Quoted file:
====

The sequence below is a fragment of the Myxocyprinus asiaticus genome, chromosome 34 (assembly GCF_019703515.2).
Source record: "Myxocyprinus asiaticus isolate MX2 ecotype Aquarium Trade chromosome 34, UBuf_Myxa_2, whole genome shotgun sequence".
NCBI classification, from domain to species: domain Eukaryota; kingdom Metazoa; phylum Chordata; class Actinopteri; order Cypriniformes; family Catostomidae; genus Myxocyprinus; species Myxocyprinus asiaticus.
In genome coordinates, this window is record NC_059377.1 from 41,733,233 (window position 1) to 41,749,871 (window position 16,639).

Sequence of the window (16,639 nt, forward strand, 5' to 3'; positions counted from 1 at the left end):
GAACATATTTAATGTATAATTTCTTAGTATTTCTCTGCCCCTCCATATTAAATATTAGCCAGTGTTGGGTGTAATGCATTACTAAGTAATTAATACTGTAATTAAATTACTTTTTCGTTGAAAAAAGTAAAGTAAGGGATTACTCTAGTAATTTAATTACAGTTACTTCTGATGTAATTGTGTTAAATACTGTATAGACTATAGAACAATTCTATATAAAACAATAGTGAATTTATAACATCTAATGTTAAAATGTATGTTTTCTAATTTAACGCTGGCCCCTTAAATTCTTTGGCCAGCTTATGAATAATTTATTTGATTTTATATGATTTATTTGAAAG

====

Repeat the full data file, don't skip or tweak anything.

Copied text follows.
The sequence below is a fragment of the Myxocyprinus asiaticus genome, chromosome 34 (assembly GCF_019703515.2).
Source record: "Myxocyprinus asiaticus isolate MX2 ecotype Aquarium Trade chromosome 34, UBuf_Myxa_2, whole genome shotgun sequence".
NCBI classification, from domain to species: domain Eukaryota; kingdom Metazoa; phylum Chordata; class Actinopteri; order Cypriniformes; family Catostomidae; genus Myxocyprinus; species Myxocyprinus asiaticus.
In genome coordinates, this window is record NC_059377.1 from 41,733,233 (window position 1) to 41,749,871 (window position 16,639).

Sequence of the window (16,639 nt, forward strand, 5' to 3'; positions counted from 1 at the left end):
GAACATATTTAATGTATAATTTCTTAGTATTTCTCTGCCCCTCCATATTAAATATTAGCCAGTGTTGGGTGTAATGCATTACTAAGTAATTAATACTGTAATTAAATTACTTTTTCGTTGAAAAAAGTAAAGTAAGGGATTACTCTAGTAATTTAATTACAGTTACTTCTGATGTAATTGTGTTAAATACTGTATAGACTATAGAACAATTCTATATAAAACAATAGTGAATTTATAACATCTAATGTTAAAATGTATGTTTTCTAATTTAACGCTGGCCCCTTAAATTCTTTGGCCAGCTTATGAATAATTTATTTGATTTTATATGATTTATTTGAAAG